When Clouds Vanish, The Moon Can Be Seen

Set aside for the moment whether we choose birth. Say simply that we are born, and immediately thereafter begin judging. This face is good, that one is bad. Warm is good, cold is bad. Familiar voice good, unfamiliar voice bad. Who can argue with it? Babies are vulnerable. Judge correctly or die.

And it never stops. We love this toy, we hate that toy. This class is fun, that one isn’t. By the time we become adults we have a vast storehouse of information – the whole of our identity wrapped up in a mess of judgments, nearly all of it acquired by habit, out of the perception of vulnerability. And most of it is wrong, worse than useless. We’re like computers sputtering along on a code that produces nothing but static.

This is the separation. Misinformation is its condition, confusion its herald, despair its only end. But Daito said that when clouds vanish, the moon can be seen. What is behind – or beyond – the detritus out of which our poor identities are composed?

Or so I wondered while walking, going further than usual up the old air strip, slipping on patches of snowy ice while the dogs loped in widening circles, noses to the ground. Thought I heard a Killdeer, but probably not. Stars on the eastern horizon faded first as the sun rose, black becoming a deep liquid blue. My body ached from climbing hills yesterday, and whatever passes these days for a soul was troubled by the utter lack of peace I felt. Write five or six days in a row about God and you see pretty quickly how vain and shallow you can be.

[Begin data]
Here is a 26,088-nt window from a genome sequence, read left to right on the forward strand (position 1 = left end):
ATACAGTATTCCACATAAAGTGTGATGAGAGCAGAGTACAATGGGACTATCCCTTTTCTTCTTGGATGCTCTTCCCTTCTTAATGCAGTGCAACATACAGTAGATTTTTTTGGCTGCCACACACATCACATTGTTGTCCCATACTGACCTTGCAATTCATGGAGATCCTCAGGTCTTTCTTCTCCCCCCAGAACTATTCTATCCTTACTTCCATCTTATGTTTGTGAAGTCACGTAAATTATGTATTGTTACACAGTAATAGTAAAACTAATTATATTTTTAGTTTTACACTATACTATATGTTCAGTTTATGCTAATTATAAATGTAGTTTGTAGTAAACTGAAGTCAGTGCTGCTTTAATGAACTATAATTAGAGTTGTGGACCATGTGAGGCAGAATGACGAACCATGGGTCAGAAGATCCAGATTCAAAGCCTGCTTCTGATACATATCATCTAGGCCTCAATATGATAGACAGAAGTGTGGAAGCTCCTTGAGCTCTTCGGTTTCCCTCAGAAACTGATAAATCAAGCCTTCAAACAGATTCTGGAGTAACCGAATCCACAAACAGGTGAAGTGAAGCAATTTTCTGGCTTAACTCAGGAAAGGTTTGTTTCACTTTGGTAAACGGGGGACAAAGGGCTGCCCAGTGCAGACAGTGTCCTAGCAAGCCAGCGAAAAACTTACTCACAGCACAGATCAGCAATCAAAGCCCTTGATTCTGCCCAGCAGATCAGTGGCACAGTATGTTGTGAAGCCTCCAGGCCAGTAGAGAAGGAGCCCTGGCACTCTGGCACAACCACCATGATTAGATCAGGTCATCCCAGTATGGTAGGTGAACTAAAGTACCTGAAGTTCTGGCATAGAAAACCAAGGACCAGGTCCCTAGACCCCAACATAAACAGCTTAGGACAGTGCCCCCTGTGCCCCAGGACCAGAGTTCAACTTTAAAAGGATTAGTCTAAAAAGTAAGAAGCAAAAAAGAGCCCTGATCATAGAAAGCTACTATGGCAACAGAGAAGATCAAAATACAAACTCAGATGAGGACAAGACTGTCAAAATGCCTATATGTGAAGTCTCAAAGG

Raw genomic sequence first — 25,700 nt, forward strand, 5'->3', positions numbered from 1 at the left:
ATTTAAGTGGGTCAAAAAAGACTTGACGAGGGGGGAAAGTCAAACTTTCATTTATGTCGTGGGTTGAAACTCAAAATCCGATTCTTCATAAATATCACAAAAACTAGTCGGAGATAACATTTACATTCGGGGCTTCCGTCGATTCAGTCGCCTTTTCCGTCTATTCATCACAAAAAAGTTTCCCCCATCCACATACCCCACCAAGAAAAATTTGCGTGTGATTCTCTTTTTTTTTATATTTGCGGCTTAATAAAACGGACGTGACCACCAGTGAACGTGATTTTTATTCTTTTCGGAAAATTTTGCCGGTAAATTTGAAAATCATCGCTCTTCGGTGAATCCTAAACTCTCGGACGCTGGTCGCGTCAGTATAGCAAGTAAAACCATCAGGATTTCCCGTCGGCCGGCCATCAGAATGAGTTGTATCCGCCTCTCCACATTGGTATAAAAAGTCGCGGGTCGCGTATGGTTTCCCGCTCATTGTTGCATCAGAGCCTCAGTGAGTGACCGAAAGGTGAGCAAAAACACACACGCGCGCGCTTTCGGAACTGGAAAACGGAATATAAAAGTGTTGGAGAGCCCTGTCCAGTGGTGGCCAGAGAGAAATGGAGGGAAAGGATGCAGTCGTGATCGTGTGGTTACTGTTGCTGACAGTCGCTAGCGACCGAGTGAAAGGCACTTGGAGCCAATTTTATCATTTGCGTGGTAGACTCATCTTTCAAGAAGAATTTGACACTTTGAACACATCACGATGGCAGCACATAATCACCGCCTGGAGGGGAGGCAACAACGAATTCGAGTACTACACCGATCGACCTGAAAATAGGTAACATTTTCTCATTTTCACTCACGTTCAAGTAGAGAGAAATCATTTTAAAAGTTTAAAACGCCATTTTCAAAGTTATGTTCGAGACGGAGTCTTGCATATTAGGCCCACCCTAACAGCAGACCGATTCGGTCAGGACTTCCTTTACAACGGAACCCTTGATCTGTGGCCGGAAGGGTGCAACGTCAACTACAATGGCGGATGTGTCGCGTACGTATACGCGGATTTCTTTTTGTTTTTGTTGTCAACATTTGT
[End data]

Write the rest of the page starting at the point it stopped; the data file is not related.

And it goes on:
Ostensibly the Holy Spirit will lift the veil, shatter the obstructions. Bring all your vanities and worries and terrors and weaknesses to its altar, and its light will shine them away, leaving only what is good, only what is helpful. But this requires some faith first, however tiny – that there is such an altar and that it is attended. When – as now – we cannot respond to that metaphysical posture with an emphatic yes, the result is an emptiness in which one doesn’t feel like singing at all.

My feet are cold – very cold. Holes in my boots let in snow which then melts, freezing my socks. I should keep a spare set by the door. Two hours and one cup of tea later I’m still shivering, still trying to reason my way to the original face. “Miracles are seen in light, and light and strength are one.” Just words, I mutter, while getting on with my own.

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